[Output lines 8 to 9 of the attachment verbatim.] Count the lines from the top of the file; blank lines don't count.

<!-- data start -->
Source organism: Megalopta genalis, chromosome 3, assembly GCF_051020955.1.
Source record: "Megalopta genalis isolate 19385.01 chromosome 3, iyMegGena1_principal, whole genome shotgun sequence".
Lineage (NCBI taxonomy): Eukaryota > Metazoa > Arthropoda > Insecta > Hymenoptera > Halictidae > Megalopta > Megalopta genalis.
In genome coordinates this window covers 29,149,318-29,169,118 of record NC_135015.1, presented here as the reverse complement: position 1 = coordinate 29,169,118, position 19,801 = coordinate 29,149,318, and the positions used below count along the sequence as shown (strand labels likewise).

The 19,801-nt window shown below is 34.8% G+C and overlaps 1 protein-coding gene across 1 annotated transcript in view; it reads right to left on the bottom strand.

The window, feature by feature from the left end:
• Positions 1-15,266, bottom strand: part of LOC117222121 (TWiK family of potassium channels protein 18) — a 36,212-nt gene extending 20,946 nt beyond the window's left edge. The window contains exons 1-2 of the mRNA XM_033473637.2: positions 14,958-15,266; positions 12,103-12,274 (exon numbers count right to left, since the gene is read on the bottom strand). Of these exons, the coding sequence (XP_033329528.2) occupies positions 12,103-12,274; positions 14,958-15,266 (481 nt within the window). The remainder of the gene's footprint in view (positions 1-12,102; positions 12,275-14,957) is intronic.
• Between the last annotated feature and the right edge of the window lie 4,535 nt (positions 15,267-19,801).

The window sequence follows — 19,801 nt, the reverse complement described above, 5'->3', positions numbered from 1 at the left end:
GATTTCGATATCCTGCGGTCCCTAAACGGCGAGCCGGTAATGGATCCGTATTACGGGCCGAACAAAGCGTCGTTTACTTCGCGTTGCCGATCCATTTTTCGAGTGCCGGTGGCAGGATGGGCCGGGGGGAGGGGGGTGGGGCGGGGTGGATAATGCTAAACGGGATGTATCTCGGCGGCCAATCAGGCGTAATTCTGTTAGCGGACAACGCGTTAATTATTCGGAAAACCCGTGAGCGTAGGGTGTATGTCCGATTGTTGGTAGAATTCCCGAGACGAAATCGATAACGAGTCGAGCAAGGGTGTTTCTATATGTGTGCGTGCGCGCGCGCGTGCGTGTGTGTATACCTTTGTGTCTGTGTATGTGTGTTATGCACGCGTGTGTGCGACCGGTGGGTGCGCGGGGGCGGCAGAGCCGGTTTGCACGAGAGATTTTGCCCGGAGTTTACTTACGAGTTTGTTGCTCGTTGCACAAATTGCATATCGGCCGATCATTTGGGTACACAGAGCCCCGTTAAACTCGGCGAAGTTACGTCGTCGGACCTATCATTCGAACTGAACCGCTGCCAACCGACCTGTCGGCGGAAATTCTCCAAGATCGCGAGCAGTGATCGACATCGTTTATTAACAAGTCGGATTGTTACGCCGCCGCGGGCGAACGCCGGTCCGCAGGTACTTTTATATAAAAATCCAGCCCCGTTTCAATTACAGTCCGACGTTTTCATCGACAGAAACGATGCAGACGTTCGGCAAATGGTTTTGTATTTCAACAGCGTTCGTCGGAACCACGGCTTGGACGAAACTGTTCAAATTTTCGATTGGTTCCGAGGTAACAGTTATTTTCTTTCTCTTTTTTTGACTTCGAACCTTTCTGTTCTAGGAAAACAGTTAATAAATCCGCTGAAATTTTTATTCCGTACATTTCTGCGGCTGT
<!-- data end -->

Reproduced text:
• Between the last annotated feature and the right edge of the window lie 4,535 nt (positions 15,267-19,801).

The window sequence follows — 19,801 nt, the reverse complement described above, 5'->3', positions numbered from 1 at the left end: